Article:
Military Subjects:  War of 1812


The War of 1812 Magazine

Issue 3: June 2006

War of 1812 Notes and Queries

The editors of the War of 1812 Magazine invite queries but please note that we cannot answer questions relating to genealogy. Those interested in such matters are directed to the many websites that specialize in this type of research.†

1004. Origins of Contempt between Major-General Wade Hampton and Major-General James Wilkinson Submitted by Ron McGuigan

This query first appeared in Issue #2.

Wade Hamptonís and James Wilkinsonís deep contempt for each other could go all the way back to the American Revolution. Wilkinson was involved in a number incidents where his character did not shine through [intrigue, excessive drinking, greed]. Hampton was a Colonel during the war.

Brigadier General Wilkinson was the senior officer of the army in 1808 when Hampton rejoined as a Colonel. Wilkinson held command of New Orleans until relieved by Hampton. There were charges made about the camp at Terre au Boeuf, where so many soldiers died and Wilkinsonís part in it. So it is possible that here again Hampton saw for himself or heard of more of Wilkinsonís intrigues. Hampton had advance some of the soldiersí pay out of his own pocket when he took command. Wilkinson pleading that he could not make the paymaster do his duty!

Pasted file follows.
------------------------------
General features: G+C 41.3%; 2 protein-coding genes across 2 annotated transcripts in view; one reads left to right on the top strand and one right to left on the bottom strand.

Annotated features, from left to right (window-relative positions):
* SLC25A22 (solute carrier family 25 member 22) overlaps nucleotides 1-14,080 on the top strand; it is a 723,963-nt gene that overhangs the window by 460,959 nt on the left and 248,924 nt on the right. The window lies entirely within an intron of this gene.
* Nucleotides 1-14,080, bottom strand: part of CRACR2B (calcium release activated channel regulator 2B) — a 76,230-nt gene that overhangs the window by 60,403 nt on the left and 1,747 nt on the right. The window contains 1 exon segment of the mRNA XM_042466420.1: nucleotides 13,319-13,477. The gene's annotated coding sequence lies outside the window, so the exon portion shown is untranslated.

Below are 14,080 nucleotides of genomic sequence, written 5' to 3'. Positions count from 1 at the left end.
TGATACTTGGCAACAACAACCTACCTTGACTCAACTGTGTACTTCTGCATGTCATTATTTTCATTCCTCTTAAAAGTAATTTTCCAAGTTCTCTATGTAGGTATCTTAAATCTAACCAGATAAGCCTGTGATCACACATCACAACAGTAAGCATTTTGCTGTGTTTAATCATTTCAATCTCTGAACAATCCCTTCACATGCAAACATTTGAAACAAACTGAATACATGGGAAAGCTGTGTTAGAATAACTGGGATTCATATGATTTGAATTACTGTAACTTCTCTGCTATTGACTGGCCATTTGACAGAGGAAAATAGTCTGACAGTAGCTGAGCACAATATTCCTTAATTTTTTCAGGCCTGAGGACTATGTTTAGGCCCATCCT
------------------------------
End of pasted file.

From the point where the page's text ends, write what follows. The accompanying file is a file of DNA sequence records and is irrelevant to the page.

Wilkinson had been involved with the Burr Conspiracy and he was supposed to be in the pay of the Spanish. Hamptonís staff in 1811-1812, included Winfield Scott who had received a one-year suspension of rank and pay for his open criticisms of Wilkinson in 1810. Scott was not one to hold his tongue. Wilkinson was court-martialled or faced a court of inquiry more than once during his career, but always exonerated.

While there is nothing definitive in this, it could be that all the little things added up and Hamptonís contempt was that Wilkinson was no officer and gentleman. And Wilkinson in his turn saw Hampton as a threat in the army. From 1809 Hampton was next in seniority to Wilkinson.

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